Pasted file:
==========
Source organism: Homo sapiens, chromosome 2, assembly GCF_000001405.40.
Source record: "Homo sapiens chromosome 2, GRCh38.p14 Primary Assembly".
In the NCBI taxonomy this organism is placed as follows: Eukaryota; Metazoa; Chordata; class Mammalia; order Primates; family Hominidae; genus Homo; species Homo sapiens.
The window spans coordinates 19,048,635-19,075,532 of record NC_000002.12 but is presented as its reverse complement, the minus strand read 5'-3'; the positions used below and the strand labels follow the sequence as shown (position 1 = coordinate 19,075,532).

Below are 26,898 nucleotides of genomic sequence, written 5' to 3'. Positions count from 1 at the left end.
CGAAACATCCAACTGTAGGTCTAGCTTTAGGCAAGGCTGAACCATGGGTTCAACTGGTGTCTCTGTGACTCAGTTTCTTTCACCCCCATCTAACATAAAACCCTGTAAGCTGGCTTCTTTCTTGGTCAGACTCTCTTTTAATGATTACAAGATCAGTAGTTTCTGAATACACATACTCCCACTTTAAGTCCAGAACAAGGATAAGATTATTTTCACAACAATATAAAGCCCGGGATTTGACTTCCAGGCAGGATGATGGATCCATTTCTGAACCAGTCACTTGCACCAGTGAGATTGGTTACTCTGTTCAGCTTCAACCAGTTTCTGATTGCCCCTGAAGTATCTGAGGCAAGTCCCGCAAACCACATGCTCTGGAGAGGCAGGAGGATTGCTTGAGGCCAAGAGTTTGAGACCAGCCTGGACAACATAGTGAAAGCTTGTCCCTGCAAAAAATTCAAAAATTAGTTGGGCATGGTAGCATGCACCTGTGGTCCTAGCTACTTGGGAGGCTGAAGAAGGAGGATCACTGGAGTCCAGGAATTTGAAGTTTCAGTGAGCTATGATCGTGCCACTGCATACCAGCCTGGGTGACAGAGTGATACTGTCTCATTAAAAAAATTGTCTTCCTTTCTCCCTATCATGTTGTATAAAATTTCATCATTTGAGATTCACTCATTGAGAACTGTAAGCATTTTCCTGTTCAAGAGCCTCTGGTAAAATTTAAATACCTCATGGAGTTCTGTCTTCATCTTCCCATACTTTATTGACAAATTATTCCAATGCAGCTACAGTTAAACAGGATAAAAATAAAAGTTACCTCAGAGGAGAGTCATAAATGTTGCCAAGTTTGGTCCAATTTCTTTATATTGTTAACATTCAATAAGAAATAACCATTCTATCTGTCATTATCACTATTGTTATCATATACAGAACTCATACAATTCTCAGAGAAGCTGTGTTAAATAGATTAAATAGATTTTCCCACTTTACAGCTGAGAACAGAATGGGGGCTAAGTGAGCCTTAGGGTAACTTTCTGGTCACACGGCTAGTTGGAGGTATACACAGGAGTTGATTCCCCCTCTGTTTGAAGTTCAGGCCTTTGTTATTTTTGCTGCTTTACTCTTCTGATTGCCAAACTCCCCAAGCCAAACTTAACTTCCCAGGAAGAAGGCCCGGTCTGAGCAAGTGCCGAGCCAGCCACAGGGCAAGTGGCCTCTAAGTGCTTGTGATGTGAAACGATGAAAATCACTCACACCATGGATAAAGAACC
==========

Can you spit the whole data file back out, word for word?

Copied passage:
Source organism: Homo sapiens, chromosome 2, assembly GCF_000001405.40.
Source record: "Homo sapiens chromosome 2, GRCh38.p14 Primary Assembly".
In the NCBI taxonomy this organism is placed as follows: Eukaryota; Metazoa; Chordata; class Mammalia; order Primates; family Hominidae; genus Homo; species Homo sapiens.
The window spans coordinates 19,048,635-19,075,532 of record NC_000002.12 but is presented as its reverse complement, the minus strand read 5'-3'; the positions used below and the strand labels follow the sequence as shown (position 1 = coordinate 19,075,532).

Below are 26,898 nucleotides of genomic sequence, written 5' to 3'. Positions count from 1 at the left end.
CGAAACATCCAACTGTAGGTCTAGCTTTAGGCAAGGCTGAACCATGGGTTCAACTGGTGTCTCTGTGACTCAGTTTCTTTCACCCCCATCTAACATAAAACCCTGTAAGCTGGCTTCTTTCTTGGTCAGACTCTCTTTTAATGATTACAAGATCAGTAGTTTCTGAATACACATACTCCCACTTTAAGTCCAGAACAAGGATAAGATTATTTTCACAACAATATAAAGCCCGGGATTTGACTTCCAGGCAGGATGATGGATCCATTTCTGAACCAGTCACTTGCACCAGTGAGATTGGTTACTCTGTTCAGCTTCAACCAGTTTCTGATTGCCCCTGAAGTATCTGAGGCAAGTCCCGCAAACCACATGCTCTGGAGAGGCAGGAGGATTGCTTGAGGCCAAGAGTTTGAGACCAGCCTGGACAACATAGTGAAAGCTTGTCCCTGCAAAAAATTCAAAAATTAGTTGGGCATGGTAGCATGCACCTGTGGTCCTAGCTACTTGGGAGGCTGAAGAAGGAGGATCACTGGAGTCCAGGAATTTGAAGTTTCAGTGAGCTATGATCGTGCCACTGCATACCAGCCTGGGTGACAGAGTGATACTGTCTCATTAAAAAAATTGTCTTCCTTTCTCCCTATCATGTTGTATAAAATTTCATCATTTGAGATTCACTCATTGAGAACTGTAAGCATTTTCCTGTTCAAGAGCCTCTGGTAAAATTTAAATACCTCATGGAGTTCTGTCTTCATCTTCCCATACTTTATTGACAAATTATTCCAATGCAGCTACAGTTAAACAGGATAAAAATAAAAGTTACCTCAGAGGAGAGTCATAAATGTTGCCAAGTTTGGTCCAATTTCTTTATATTGTTAACATTCAATAAGAAATAACCATTCTATCTGTCATTATCACTATTGTTATCATATACAGAACTCATACAATTCTCAGAGAAGCTGTGTTAAATAGATTAAATAGATTTTCCCACTTTACAGCTGAGAACAGAATGGGGGCTAAGTGAGCCTTAGGGTAACTTTCTGGTCACACGGCTAGTTGGAGGTATACACAGGAGTTGATTCCCCCTCTGTTTGAAGTTCAGGCCTTTGTTATTTTTGCTGCTTTACTCTTCTGATTGCCAAACTCCCCAAGCCAAACTTAACTTCCCAGGAAGAAGGCCCGGTCTGAGCAAGTGCCGAGCCAGCCACAGGGCAAGTGGCCTCTAAGTGCTTGTGATGTGAAACGATGAAAATCACTCACACCATGGATAAAGAACC